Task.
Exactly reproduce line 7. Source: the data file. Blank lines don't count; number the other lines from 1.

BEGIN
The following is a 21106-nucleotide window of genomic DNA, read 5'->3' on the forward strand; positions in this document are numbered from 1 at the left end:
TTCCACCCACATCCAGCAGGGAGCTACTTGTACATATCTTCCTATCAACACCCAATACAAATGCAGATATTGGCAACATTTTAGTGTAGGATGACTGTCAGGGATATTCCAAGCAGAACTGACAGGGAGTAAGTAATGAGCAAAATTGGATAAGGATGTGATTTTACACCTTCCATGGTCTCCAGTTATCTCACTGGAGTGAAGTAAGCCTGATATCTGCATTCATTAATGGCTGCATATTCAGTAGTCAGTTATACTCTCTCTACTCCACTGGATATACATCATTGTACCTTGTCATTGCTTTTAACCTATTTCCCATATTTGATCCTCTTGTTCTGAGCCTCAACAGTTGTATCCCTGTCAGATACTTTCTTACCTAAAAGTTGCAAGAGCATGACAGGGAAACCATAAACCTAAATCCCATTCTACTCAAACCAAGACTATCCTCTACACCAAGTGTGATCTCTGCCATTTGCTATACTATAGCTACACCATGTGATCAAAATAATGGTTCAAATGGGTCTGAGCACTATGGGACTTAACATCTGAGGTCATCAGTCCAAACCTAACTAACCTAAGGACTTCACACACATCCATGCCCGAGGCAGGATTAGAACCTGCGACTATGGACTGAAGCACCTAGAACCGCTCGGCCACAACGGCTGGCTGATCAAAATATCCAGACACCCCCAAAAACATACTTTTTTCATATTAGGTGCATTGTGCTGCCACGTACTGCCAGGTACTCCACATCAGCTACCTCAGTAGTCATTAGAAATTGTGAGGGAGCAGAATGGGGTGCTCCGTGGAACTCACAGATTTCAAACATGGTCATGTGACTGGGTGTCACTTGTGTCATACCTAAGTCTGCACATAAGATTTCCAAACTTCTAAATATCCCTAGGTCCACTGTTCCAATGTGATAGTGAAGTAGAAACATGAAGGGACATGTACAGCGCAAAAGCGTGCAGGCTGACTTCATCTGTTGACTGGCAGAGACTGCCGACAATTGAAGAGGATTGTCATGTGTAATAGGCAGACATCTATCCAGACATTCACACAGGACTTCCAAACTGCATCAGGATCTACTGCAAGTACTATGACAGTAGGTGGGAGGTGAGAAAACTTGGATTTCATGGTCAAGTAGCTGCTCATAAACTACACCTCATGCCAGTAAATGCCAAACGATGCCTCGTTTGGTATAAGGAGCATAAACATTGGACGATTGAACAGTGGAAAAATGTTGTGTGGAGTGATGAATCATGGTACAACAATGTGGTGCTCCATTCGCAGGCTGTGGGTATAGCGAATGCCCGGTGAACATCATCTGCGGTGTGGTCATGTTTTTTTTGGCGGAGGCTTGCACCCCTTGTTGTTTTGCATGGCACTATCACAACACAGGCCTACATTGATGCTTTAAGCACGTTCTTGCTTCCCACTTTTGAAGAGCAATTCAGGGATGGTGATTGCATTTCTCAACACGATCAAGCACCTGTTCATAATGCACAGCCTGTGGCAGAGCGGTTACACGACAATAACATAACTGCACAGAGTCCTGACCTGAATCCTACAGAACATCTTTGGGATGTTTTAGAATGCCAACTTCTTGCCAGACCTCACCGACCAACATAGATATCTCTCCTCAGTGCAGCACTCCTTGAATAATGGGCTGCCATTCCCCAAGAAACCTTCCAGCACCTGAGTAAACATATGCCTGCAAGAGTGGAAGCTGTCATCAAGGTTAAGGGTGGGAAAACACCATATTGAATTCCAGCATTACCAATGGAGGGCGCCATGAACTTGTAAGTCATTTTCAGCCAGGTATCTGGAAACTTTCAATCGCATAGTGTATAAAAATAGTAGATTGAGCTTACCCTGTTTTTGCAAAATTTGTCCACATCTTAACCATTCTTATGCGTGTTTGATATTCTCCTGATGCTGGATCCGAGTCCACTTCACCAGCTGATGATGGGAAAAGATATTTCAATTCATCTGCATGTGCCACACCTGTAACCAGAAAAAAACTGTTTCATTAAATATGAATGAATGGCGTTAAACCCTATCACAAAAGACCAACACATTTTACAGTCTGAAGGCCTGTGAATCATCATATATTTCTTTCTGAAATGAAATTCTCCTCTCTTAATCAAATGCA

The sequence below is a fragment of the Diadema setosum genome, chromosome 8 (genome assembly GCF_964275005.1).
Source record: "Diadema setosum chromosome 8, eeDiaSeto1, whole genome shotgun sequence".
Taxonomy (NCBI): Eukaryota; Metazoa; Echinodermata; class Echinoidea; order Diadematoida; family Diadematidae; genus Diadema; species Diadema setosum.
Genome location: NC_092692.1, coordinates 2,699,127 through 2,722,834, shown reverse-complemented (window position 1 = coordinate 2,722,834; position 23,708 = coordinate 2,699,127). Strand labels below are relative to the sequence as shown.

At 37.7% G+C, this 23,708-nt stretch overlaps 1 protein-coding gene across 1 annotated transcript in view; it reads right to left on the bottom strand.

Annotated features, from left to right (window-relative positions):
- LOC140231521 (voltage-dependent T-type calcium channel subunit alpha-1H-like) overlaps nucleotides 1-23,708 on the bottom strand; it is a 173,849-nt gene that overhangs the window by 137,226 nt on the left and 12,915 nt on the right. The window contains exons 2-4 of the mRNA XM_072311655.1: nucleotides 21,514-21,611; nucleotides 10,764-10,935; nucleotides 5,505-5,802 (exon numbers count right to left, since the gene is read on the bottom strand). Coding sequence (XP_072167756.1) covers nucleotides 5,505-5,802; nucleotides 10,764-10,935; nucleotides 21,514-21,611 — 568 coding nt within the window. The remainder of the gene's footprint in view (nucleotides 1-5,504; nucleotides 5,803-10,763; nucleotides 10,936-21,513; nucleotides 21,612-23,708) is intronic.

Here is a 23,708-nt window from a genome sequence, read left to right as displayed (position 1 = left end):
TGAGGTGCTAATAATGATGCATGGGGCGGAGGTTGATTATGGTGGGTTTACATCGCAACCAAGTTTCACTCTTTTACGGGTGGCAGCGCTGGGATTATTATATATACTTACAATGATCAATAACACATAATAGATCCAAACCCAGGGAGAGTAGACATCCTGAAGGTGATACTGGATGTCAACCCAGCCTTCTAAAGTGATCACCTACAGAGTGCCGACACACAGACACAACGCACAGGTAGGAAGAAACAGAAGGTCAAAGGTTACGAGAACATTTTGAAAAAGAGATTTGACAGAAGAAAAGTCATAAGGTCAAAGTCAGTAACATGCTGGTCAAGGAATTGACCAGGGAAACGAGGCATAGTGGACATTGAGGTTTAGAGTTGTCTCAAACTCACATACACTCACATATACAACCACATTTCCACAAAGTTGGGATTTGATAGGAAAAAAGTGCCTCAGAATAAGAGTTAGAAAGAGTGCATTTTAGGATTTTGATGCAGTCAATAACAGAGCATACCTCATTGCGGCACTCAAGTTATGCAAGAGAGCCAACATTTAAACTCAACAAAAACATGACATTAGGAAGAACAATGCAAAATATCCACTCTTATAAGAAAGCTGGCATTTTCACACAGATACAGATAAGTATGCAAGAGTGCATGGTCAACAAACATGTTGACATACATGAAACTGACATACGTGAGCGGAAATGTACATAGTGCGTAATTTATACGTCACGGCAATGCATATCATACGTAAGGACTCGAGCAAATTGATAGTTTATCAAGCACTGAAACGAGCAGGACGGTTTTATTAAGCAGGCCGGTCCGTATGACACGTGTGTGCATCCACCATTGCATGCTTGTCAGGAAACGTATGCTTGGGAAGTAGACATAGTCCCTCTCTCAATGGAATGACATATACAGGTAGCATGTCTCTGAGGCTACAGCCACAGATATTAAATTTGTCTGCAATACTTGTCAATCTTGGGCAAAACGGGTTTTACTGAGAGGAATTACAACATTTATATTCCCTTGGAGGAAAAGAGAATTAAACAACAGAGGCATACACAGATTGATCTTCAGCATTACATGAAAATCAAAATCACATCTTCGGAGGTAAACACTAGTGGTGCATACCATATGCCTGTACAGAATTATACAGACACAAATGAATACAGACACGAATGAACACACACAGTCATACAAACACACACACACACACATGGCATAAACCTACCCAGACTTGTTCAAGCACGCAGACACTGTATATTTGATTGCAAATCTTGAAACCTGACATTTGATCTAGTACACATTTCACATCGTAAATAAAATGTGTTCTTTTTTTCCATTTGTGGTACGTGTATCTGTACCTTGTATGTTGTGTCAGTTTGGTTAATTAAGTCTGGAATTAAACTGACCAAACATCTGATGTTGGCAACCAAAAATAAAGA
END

At 37.7% G+C, this 23,708-nt stretch overlaps 1 protein-coding gene across 1 annotated transcript in view; it reads right to left on the bottom strand.